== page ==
First National Bank of Mom and Dad

The longer you are in the business of providing financial advice, the more likely you will get this call: A favorite middle-aged client rings you up and notes that a large bond in his account is coming due, or that there is a burgeoning sum sitting in the money market. Either way, he is calling to ask you to just send him a check for the entire amount. His adult child is buying a first home. And Papa,

The longer you are in the business of providing financial advice, the more likely you will get this call: A favorite middle-aged client rings you up and notes that a large bond in his account is coming due, or that there is a burgeoning sum sitting in the money market.

Either way, he is calling to ask you to just send him a check for the entire amount. His adult child is buying a first home. And Papa, in his infinite wisdom, has noted that the bank is charging six-point-something on home loans, while he is earning substantially less than that on the fixed income portion of his portfolio. He figures he can kill two birds with one check by lending the kid the money himself.

Your natural reaction may be to stammer something like, “Good luck getting your money back from those deadbeats!” But instead of knee-jerking your way out of the client's good graces, remain the calm, competent advisor you aspire to be, and point out the following details that clients need to consider when lending money between generations:

  1. The kids should still apply at the bank

    Doing so will acquaint them with the arduous loan application process, and their appreciation for their parents' generosity will grow with each piece of paper required. And in the end, an “OK” from the bank will reassure the client of his children's credit-worthiness. A rejection should cause him to wonder, “If the bank won't lend the money to my kids, why should I?”

  2. Charging a “fair” rate

    The client can charge whatever interest rate he likes — but unless he is a professional colleague of Tony Soprano, he is likely to want to charge less than the going rate. That's fine, but a couple traps remain for unwary family lenders: imputed interest and possible gift tax consequences.

    If the total loans from a parent to a child are less than $10,000, the rules covering imputed interest and gift taxes generally won't apply. But depending on how much interest income the child earns (or if the loan is for more than $100,000) the IRS may require him to use the “applicable federal interest rate” as a benchmark.

    On long-term loans, it's currently about 4.5 percent compounded monthly, with new rates published each month at www.irs.gov. If the client chooses to charge less than the AFR, the dollar difference between the AFR and the actual rate charged can be considered a gift by the IRS, and may count as taxable income, as well.

    If your head is now spinning like a top, you've probably come to two wise conclusions: It may just be easiest for the parent to simply charge the AFR, and it's a good idea for the parent and the children to consult a tax professional regarding the arrangement.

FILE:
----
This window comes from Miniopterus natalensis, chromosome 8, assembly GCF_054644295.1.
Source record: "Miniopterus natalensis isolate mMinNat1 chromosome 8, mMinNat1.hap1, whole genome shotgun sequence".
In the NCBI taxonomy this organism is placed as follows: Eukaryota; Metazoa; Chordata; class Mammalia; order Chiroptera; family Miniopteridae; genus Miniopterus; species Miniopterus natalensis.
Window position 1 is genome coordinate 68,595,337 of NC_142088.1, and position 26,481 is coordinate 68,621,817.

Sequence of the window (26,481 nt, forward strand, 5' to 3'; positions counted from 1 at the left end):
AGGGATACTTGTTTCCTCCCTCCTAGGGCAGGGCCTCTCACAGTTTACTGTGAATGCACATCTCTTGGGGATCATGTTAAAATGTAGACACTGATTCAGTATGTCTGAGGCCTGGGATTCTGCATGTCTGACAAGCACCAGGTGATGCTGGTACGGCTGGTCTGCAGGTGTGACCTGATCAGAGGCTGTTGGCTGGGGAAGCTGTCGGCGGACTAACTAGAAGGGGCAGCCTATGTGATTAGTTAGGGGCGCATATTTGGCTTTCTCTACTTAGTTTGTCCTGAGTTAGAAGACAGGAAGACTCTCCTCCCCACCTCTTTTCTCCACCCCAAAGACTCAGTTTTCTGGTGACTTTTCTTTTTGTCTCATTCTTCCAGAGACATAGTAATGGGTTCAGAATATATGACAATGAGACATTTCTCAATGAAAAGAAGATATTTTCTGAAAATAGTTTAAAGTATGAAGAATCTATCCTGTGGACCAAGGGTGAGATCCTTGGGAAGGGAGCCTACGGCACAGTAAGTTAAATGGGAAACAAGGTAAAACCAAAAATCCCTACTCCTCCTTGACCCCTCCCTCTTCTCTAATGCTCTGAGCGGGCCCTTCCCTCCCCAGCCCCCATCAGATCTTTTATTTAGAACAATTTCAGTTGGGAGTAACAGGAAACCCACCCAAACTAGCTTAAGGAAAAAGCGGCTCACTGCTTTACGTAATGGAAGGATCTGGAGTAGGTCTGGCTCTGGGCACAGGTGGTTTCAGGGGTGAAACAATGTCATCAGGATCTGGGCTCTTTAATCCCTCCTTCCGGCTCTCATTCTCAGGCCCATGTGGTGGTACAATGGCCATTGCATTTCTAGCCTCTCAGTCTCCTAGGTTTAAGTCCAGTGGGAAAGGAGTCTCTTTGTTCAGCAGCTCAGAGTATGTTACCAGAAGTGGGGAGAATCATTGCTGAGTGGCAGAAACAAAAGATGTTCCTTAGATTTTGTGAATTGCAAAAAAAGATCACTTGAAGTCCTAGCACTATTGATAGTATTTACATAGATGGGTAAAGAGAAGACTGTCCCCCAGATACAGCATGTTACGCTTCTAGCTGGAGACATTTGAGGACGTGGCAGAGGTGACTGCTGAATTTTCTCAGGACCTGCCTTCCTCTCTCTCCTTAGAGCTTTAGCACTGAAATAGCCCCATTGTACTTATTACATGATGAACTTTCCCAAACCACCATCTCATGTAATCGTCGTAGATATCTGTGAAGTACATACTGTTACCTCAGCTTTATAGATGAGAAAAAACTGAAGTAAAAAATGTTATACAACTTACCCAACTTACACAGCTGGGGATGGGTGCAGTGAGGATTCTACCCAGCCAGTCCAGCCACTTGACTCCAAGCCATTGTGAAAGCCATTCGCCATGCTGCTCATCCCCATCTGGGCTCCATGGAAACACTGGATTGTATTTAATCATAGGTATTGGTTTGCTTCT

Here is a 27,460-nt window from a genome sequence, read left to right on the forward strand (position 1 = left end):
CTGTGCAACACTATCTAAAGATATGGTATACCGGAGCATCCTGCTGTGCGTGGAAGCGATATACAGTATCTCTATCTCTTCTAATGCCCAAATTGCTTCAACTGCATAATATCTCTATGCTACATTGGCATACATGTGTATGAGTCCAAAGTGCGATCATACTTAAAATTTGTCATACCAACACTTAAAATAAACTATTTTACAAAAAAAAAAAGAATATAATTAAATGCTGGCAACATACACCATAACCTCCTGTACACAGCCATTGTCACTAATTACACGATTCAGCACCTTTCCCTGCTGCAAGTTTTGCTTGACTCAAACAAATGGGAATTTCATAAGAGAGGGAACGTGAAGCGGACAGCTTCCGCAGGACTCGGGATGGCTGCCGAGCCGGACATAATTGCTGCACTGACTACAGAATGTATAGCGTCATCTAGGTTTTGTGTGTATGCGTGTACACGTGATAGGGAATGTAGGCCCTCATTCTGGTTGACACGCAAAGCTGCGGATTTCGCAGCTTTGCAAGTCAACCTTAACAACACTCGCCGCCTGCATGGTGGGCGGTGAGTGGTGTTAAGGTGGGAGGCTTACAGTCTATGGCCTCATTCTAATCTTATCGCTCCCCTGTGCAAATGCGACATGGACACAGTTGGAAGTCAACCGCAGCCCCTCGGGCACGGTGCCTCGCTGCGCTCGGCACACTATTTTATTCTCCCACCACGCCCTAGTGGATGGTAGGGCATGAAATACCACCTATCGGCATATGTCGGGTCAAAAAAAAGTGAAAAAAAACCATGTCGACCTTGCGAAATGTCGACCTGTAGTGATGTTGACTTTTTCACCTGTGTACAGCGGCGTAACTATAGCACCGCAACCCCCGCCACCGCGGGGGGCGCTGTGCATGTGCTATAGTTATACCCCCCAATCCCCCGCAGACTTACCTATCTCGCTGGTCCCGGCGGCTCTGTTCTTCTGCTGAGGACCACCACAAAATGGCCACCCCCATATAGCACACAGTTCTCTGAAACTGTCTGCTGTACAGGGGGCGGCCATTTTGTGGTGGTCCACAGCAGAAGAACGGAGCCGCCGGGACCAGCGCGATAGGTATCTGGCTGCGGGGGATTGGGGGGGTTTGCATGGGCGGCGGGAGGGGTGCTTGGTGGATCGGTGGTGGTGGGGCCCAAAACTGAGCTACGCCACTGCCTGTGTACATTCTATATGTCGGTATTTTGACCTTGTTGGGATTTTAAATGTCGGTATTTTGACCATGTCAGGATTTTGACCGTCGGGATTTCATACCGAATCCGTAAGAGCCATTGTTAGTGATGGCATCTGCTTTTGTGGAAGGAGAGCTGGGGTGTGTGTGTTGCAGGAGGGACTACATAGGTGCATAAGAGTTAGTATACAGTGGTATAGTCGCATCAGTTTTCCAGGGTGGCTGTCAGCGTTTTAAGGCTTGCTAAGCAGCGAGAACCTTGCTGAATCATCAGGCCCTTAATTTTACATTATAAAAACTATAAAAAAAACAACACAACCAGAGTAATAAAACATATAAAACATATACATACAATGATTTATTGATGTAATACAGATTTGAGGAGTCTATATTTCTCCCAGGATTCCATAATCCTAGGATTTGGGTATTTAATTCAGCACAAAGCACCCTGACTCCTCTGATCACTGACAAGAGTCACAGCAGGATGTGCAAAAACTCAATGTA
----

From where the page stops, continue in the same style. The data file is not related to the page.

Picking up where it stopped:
3. Demand the loan be a “demand loan.”

    This term means the lender can technically ask for full payment of the loan at any time rather than just at a certain date, like a traditional mortgage. Ignoring this step means the IRS can add up the interest earned over the proposed life of the loan, and count it as taxable income for one year.

  4. Issue a promissory note

    Signed by the client and the children, the note must include the dollar amount, interest rate and term of the loan.

  5. Secure the loan

    This is required for the children to get a tax deduction for the mortgage interest paid. A lawyer should help with the paperwork, but the document should clearly state that the children's home is security for the loan, and that in the event of default the client gets the house.

  6. Note to self

    The client should document to himself that his children were solvent at the time of the loan, and that he fully expected to get paid. All that's necessary, really, is for the client to jot down something like this: “While I certainly question my children's common sense, political beliefs, and taste in music, clothing, friends, and careers, I believe them to be solvent as of this date, and you better believe I want my money back!”

Speaking of repayment, warn the client not to forgive the loan if the kids fall on hard times in the future. Writing off the obligation will cause the IRS to consider the forgiven amount a gift, and the client may be liable for gift taxes.

Finally, if the money lent by the parent is augmenting a loan from a traditional bank, tell the client to make sure the kid doesn't “forget” to include the parents' loan on the bank mortgage application. Doing so may improve his credit rating, but if he's caught, it's a felony, and earning 10 cents an hour in a minimum-security prison may substantially extend the child's original repayment schedule.

Writer's BIO:
Kevin McKinley
is a CFP and vice president of investments at a regional brokerage, and author of Make Your Kid a Millionaire — 11 Easy Ways Anyone Can Secure a Child's Financial Future.
kevinmckinley.com

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